You told me that your son didn’t even realize his neighbor was different until he saw him check the “other” box on a school form.
Let me ask you, how would you feel if your son was the one who had to check the “other” box? Checking that box identifies you as different than your peers, not part of the majority, and subject to possible bias, isolation, and sometimes abuse or violence from majority members.
My daughters were those kids back when they started Kindergarten in 1989. We refused to check the “other” box. 
We raised our daughters to embrace their mixed race and multi-ethnic heritage. We taught them about race because they had to know as a matter of safety. They needed to understand that other people would identify them as black in spite of their mixed race heritage and that would define how others treated them. Think about Tiger Woods who calls himself Cablasian, to honor his mixed race heritage, but the media identifies him as black. Think about President Obama, who, even though raised by his white mother and white grandparents and who in some ways identifies with his white heritage more strongly than his black heritage because he had very little contact with his Kenyan father, is identified in the media as the black president.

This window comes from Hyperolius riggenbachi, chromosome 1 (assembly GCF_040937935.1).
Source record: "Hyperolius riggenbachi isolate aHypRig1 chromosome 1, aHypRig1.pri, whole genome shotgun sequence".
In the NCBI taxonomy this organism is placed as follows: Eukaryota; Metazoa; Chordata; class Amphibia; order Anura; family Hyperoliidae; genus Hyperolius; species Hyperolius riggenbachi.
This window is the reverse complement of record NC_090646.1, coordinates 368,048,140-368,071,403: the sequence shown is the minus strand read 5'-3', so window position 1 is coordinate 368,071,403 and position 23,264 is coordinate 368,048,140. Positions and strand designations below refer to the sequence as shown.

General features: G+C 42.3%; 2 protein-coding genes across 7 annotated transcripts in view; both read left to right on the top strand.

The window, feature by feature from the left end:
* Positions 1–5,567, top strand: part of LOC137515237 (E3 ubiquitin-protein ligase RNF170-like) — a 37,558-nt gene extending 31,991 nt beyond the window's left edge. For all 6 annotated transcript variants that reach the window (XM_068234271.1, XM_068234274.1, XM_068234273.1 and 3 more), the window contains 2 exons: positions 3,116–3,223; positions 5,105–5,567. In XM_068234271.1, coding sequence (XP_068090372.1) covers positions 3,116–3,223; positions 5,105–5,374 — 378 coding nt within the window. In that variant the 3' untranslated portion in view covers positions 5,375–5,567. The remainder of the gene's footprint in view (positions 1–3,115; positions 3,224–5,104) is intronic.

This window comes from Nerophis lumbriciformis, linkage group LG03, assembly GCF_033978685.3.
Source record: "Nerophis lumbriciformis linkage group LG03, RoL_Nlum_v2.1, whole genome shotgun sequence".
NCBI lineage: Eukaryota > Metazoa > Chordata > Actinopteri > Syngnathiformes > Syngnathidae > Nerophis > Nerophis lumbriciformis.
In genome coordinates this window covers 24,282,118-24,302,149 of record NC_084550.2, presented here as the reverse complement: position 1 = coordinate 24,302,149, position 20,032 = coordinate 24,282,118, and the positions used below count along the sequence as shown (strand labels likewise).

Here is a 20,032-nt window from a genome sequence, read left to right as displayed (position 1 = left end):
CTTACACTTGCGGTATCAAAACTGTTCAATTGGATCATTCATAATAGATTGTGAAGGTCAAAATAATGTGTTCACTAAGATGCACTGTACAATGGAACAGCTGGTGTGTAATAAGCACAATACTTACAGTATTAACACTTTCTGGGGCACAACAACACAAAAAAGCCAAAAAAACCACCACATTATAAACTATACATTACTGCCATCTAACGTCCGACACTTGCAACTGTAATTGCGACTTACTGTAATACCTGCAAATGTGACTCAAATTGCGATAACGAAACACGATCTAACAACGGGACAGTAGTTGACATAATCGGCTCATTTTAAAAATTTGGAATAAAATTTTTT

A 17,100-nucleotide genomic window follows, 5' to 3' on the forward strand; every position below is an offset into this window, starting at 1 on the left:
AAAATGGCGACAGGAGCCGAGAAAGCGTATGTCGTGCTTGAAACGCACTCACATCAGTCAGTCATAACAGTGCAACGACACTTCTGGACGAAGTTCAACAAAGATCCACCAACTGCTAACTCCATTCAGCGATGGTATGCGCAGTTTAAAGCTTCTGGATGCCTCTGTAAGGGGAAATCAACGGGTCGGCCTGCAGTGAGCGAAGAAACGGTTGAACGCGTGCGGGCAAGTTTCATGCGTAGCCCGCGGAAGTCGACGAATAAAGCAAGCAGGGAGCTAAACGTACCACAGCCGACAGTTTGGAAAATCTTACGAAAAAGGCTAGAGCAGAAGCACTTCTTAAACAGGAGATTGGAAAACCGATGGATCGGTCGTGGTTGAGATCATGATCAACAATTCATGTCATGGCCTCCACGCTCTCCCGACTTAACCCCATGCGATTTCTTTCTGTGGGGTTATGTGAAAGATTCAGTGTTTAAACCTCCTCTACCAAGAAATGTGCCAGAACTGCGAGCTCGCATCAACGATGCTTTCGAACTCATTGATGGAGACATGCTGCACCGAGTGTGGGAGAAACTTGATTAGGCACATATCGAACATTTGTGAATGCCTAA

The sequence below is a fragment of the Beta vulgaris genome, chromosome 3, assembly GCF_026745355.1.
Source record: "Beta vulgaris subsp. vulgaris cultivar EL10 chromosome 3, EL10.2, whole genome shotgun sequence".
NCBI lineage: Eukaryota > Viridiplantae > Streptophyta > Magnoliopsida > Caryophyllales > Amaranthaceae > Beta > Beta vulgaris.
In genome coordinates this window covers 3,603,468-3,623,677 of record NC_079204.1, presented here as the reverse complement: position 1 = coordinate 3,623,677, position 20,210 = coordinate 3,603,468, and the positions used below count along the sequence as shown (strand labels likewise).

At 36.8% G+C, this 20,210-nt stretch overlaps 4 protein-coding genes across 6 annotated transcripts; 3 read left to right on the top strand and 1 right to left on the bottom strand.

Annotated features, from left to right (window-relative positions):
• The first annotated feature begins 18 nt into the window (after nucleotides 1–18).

White children aren’t often taught about race, except in vague ways. For example, maybe they are taught, “everyone is the same.” They are not told the following: we are white, and in this society we are able to negotiate our way with invisible privilege that allows us to go where we want to go, live where we choose to live, work in the profession we have an interest in, and feel free to explore our individuality. The world is our oyster. See that child over there. She is black. She will have to be twice as good as you are to get the same job, and she will probably be paid less than you. She will have to face prejudice and bias as she negotiates her way in society.  She may be denied housing, jobs, adequate health care, and even access to public venues such as bars, stores or restaurants because of the color of her skin. If she is Hispanic or Asian, she may have to carry papers proving she is here in this country legally even if she is a citizen and her family has been here for generations. Her life will be difficult in many, many ways, because she does not have the invisible privilege we whites carry with us.